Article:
ROBERT SIEGEL, Host:
SIEGEL: Singer and actress Eartha Kitt died today at 81. Her career included playing the Catwoman on the TV show "Batman." She danced for Katherine Dunham, she acted with Orson Welles and Sidney Poitier, but above all, she sang.
(Soundbite of "C'est Si Bon" by Eartha Kitt)
C'est si bon, De partir n'importe ou, Bras dessus bras dessous, En chantant des chansons, C'est si bon, De se dire des mots doux -De petit rien du tout -Mais qui en disent long. En voyant notre mine ravie Les passants dans la rue, nous envient...
SIEGEL: In 1968, Kitt's outspokenness dealt her career a setback. She attended a White House luncheon hosted by First Lady Lady Bird Johnson. Kitt voiced her opposition to the war in Vietnam and it was reported that she reduced Mrs. Johnson to tears. After that, she worked mostly abroad for several years. Eartha Kitt's life story was an American epic. Born on a South Carolina plantation to a black mother and a father she never knew, conceived in a rape. About a year ago, Eartha Kitt spoke with NPR's Renee Montagne about her career and her childhood living with her mother.
(Soundbite clip from previous Morning Edition show)
Ms. EARTHA KITT (Singer, Actress): I don't even know if she was my mother or not, but at any rate because she was having problems getting some place for us to stay - she had another little girl, I remember, that little girl was always in her arms. She was able to walk it when my first scene in life was us walking down a road trying to find some place to stay, because every time she knocked on a door to ask if she could stay there. I would always hear a great big voice that said no, I don't want that yellow girl in my house when they saw what color I am. So I was always hiding behind her, until we were finally accepted in a little cottage in the middle of a cotton field somewhere.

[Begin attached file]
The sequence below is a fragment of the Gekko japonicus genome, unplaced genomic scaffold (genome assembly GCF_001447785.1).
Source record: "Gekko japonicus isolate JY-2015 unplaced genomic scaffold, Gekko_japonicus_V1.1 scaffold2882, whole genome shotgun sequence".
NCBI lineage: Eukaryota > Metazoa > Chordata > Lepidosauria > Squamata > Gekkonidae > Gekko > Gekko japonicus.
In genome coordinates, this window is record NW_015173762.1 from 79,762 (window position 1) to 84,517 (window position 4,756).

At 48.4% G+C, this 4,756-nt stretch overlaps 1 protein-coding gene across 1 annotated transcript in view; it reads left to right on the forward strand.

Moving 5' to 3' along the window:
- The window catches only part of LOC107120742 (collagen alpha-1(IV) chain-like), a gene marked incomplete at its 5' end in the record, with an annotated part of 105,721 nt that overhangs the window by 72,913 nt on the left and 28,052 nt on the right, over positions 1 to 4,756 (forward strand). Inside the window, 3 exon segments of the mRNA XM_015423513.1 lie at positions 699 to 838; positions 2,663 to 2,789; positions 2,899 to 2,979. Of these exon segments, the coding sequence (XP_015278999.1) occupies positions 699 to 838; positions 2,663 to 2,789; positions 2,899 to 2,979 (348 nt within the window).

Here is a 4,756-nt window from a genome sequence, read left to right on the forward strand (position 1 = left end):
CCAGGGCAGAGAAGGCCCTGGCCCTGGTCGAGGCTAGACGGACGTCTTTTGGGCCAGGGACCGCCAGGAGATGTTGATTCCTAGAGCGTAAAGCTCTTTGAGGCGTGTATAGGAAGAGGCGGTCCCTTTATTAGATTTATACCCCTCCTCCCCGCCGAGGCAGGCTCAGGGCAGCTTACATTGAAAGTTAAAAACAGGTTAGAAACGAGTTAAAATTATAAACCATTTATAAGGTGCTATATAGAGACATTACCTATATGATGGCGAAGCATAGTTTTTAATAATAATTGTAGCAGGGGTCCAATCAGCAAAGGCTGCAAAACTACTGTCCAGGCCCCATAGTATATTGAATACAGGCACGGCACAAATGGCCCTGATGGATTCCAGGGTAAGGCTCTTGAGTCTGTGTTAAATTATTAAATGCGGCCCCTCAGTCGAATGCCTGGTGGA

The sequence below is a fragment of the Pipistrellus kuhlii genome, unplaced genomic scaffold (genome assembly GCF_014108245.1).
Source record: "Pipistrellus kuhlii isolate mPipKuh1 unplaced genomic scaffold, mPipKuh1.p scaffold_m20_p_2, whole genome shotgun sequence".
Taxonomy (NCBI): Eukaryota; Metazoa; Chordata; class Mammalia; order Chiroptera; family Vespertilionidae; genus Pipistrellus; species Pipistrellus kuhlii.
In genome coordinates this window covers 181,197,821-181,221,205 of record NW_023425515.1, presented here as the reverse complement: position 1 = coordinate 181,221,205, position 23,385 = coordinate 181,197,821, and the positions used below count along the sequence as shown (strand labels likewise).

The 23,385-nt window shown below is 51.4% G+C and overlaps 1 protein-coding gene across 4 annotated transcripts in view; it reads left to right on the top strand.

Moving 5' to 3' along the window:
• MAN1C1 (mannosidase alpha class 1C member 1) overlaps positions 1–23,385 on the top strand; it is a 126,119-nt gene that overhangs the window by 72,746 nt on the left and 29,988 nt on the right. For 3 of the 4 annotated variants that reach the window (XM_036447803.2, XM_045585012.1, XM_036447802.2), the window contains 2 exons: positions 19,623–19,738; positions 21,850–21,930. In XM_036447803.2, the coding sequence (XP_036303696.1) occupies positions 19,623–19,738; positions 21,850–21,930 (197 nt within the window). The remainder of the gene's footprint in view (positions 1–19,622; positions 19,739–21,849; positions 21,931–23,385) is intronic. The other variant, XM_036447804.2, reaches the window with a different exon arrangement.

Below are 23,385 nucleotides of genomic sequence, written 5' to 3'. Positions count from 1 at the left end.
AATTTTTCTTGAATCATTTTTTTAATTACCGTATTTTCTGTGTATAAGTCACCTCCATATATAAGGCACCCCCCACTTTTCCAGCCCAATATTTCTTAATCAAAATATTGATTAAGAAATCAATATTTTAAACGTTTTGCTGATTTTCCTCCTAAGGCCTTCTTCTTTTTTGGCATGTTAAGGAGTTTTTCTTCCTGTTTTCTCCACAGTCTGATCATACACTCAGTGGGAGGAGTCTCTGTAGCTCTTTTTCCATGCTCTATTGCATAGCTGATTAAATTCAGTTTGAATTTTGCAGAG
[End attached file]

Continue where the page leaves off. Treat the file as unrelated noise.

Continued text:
MONTAGNE: And - I mean there will be people who won't understand why being fair-skinned, what's wrong with that? What did that say about you, a little girl, who in every respect, was innocent?
Ms. KITT: Well, I think at that time, and there's still a kind of connotation behind that, if you are a yellow gal and you're illegitimate, particularly, you have two strikes against you, you don't know who your parents are, so you become the maid in that house. And that was my position.
MONTAGNE: A little girl maid.
Ms. KITT: Yeah, you could talk about - I always thought of myself as a sepia(ph) Cinderella, and look I'm still looking for my prince, but the prince turned out to be me, because I had to work for everything I got.
(Soundbite of laughter)
MONTAGNE: My prince will come.
Ms. KITT: Which I've also been, it's terribly funny, because every time I sing "Santa Baby," I laugh more at myself when I'm singing that song because I know what I've gone through and the song says Santa baby, slip a sable under the tree. Well, all the men who have done that with me had never stayed with me, so I realized everything that I want in life I have to pay for myself, and I really love that because then nobody owns me, but me, and my public of course.
SIEGEL: In recent years Eartha Kitt appeared on stage in New York and she recorded "Smoke Gets In Your Eyes" for a cosmetic commercial campaign just last year. Today, Eartha Kitt died at Columbia Presbyterian Hospital in New York City. Luckily, her singing and her signature growl are preserved on hundreds of recordings including this seasonal favorite.
(Soundbite of "Santa Baby" by Eartha Kitt)
Santa baby, just slip a sable under the tree, for me Been an awful good girl Santa baby, so hurry down the chimney tonight Santa baby, a '54 convertible too, light blue I'll wait up for you dear Santa baby, so hurry down the chimney tonight
SIEGEL: You're listening to NPR News.